The tsunami devastated the coast of Japan, washing away homes and killing 1,000 people on a winter’s night.
It was the year 1700.
Japanese history calls it “The Orphan Tsunami” because it seemed to birth itself; they felt no warning earthquake.
The Pacific Coast has no such comprehensive written history, and for a long time quake experts believed that the closest fault, the Cascadia subduction zone, was safely aseismic.
That was until they found mysteriously sunken Northwest forests that appeared to have been killed by salt intrusion – in the year 1700. And before scientists doing horizontal geodetic modeling discovered that the Olympics are creeping languidly toward Tiger Mountain.
It turns out that the eastward-moving Juan de Fuca tectonic plate is not sliding smoothly beneath the westward-moving North American plate; instead, it’s bunching up, building up tremendous pressure that scientists believe will eventually let loose in the space of a few minutes.
If the fault’s five segments all “go off” at once, a 9.0-plus magnitude megaquake could launch twin killer tsunamis, one toward the Pacific Coast and one toward Japan.
Seismologists now believe that’s what caused The Orphan Tsunami in 1700. When the plates finally slipped free, the pent-up Pacific Coast dropped by about five feet, submerging forests.
Within 35 minutes, tsunami waves had hit the outer West Coast, depositing sand layers that can be identified today. The westward-moving tsunami took about nine hours to reach Honshu.
State DNR Chief Hazards Geologist Tim Walsh held 80 Orcas Islanders spellbound with earth-shaking tales as he shared about earthquake potential in the Pacific Northwest at a Nov. 17 event hosted by the San Juan County Department of Emergency Management.
Predictions as to when the plates will roar again vary, but Walsh said six past events affecting Washington have occurred 500 to 550 years apart. In 2011, we’re at 311 years and counting. Canadian and U.S. experts have offered probabilities of 14 to 29 percent that the event could occur during the next 50 years.
How could a Cascadia subduction zone megaquake and tsunami affect the islands?
The National Oceanic and Atmospheric Association (NOAA) Center for Tsunami Research has been creating tsunami modeling to help Washington state communities prepare. They’re focusing on high populations first, but plan to model for the San Juans next year.
NOAA is modeling this particular size of quake based on the probability of such an event occurring during the normal lifetime of a building or person.
“What we’re trying to establish is a scenario that has a reasonable probability,” said Walsh. For perspective, he said, the massive tsunamis caused by the end-Cretaceous meteor that struck the Yucatan Peninsula 65 million years ago were an event likely to recur just once every 100 million years.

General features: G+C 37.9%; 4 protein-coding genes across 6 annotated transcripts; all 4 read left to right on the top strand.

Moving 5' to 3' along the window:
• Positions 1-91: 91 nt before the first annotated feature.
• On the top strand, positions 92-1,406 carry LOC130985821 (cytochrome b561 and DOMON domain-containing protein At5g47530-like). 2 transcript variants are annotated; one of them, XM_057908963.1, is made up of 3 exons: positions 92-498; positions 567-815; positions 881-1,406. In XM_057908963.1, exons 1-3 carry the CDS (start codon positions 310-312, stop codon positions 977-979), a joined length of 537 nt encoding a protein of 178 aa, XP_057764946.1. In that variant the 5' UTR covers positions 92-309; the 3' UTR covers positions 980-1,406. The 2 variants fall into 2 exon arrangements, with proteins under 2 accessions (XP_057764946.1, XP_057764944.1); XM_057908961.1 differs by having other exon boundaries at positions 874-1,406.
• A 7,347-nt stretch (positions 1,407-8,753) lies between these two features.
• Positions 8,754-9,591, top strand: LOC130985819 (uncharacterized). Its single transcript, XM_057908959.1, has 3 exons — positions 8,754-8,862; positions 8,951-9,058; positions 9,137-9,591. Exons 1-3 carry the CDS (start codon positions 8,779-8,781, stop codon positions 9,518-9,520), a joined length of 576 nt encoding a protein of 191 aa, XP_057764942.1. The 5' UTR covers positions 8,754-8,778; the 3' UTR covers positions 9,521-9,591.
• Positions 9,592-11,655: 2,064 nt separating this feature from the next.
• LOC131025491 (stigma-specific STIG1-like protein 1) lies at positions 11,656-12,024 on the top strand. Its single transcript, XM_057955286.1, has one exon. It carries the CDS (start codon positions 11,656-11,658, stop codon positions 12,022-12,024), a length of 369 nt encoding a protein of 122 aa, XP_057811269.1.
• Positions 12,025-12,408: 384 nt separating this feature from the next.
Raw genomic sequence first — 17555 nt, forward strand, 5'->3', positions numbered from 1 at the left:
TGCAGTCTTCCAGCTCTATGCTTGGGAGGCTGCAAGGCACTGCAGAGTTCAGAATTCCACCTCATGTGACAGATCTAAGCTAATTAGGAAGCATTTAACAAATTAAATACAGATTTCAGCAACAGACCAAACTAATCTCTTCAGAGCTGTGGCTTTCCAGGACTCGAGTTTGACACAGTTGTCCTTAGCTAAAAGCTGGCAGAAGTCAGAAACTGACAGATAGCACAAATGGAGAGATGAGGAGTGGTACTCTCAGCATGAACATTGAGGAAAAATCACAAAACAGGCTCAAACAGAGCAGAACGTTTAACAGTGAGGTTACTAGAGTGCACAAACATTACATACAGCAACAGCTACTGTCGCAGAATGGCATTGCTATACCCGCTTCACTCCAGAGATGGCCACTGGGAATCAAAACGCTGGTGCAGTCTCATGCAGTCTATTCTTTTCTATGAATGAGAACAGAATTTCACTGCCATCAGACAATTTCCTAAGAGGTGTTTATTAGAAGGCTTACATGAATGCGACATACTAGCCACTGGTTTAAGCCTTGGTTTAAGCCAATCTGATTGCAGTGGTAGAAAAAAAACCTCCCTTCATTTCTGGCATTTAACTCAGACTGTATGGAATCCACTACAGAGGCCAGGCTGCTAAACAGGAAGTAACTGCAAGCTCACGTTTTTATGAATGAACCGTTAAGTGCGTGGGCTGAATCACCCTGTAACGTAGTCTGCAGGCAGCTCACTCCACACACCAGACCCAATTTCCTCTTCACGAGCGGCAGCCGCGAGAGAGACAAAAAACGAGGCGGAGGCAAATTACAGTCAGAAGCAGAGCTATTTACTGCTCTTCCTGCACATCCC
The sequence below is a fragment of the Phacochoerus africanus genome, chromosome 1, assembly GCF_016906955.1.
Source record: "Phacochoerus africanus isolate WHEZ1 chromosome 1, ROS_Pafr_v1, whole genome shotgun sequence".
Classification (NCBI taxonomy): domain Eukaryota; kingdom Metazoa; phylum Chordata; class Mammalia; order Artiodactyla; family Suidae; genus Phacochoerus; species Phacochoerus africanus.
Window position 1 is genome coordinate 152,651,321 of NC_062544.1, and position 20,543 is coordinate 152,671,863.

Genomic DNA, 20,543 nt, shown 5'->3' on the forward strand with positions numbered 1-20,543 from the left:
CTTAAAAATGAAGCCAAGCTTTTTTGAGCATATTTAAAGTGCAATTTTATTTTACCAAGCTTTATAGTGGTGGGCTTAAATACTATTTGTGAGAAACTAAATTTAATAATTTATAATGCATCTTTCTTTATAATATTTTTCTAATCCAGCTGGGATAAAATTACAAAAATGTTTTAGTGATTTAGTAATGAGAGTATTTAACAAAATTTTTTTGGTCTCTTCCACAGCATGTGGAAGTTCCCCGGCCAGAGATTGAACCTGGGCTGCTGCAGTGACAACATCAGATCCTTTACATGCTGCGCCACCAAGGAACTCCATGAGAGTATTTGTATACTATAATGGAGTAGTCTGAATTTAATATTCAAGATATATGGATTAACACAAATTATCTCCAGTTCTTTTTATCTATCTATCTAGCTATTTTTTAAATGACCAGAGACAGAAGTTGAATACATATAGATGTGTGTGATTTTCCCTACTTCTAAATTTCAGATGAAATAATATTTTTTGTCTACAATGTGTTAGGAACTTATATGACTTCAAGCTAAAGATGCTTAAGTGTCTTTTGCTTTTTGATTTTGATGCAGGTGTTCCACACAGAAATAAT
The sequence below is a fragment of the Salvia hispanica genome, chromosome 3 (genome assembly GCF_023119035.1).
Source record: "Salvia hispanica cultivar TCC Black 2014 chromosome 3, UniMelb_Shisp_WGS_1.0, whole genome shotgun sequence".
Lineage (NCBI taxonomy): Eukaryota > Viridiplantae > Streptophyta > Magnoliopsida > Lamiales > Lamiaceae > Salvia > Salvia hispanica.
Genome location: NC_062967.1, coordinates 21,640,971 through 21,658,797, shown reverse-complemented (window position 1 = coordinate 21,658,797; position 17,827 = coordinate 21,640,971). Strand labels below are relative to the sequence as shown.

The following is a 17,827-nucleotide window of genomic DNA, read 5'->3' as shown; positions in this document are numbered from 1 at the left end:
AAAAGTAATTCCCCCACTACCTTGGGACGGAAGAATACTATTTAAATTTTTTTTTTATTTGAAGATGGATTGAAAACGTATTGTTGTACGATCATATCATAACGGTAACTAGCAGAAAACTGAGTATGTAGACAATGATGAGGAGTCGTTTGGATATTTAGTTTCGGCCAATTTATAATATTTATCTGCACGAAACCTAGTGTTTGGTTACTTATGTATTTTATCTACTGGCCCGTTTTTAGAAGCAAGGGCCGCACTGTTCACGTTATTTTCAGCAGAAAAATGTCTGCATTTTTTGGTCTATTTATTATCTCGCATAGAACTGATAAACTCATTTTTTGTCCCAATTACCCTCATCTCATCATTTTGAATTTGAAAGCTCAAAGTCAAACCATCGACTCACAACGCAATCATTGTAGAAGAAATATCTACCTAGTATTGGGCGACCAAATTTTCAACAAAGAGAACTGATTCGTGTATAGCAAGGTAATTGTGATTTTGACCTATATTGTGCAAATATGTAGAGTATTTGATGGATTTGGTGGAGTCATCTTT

While specific information on local effects isn’t yet available, Walsh and Cowan shared some general predictions.
Walsh said quakes normally don’t fell trees, and that rocky areas don’t tend to destruct. Glacial sediments or soft, wet and sandy soils can potentially “liquefy,” causing buried tanks and pipes to float to the surface and wreaking havoc with infrastructure like septic, power and and water lines.
Walsh said buildings built before 2003, under the earlier Uniform Building Code “may be okay,” but newer buildings will fare better. The 2012 International Building Code will include increased precautions for the West Coast based on newer input.
As for what to do during a quake event, county emergency management director Brendan Cowan’s advice is to keep it simple: If you feel a quake, drop to the ground, take cover under sturdy piece of furniture, and wait for the shaking to stop. If you live on low-bank waterfront and a quake lasts minutes, as soon as the quaking stops, calmly walk to higher ground.
In NOAA’s simulation for Bellingham, a tsunami barrels down the Juan de Fuca Strait and slams into the west side of Whidbey Island before funneling north to slosh around the San Juans (potentially 90 to 180 minutes post-quake).
“Tsunamis are drastically affected by bathymetry, topography, and geography,” said Cowan. High resolution modeling for Bellingham and Anacortes gives preliminary estimates that waters could reach a height of 10 feet above mean high tide in some places, and up to 15 feet at the heads of long inlets or other constriction zones.
The tidal surge may or may not sweep through Eastsound, which rises from 15 feet elevation on Main Street. Areas of the Eastsound airport sit at 15 feet as well, with elevation reaching 30 feet at Mount Baker Road. The public schools are perched at 95 feet. Walsh said damage can vary greatly depending on water speed and wave length. He also said tsunamis often cause fires.
Cowan said for the 90 percent of county residents who live at higher elevations in wooden frame homes built on bedrock, impacts of a megaquake and tsunami could be “dramatic … but probably not catastrophic.”
“We are better off in the San Juans than almost anyone else in Western Washington,” he said.
The real problem will be sudden isolation.
“Seattle, Vancouver, Victoria and the I-5 corridor are going to be significantly incapacitated,” Cowan said. “We’re going to be cut off from the mainland.”
He said islanders should expect to be on their own for at least week, providing their own food, water and other essentials.
For an older tsunami model showing potential water movement, see http://www.pac.dfo-mpo.gc.ca/science/oceans/tsunamis/medium-tsunami-moyenne-eng.htm (predicted wave heights have since increased.)
A NOAA model for Seattle is online here.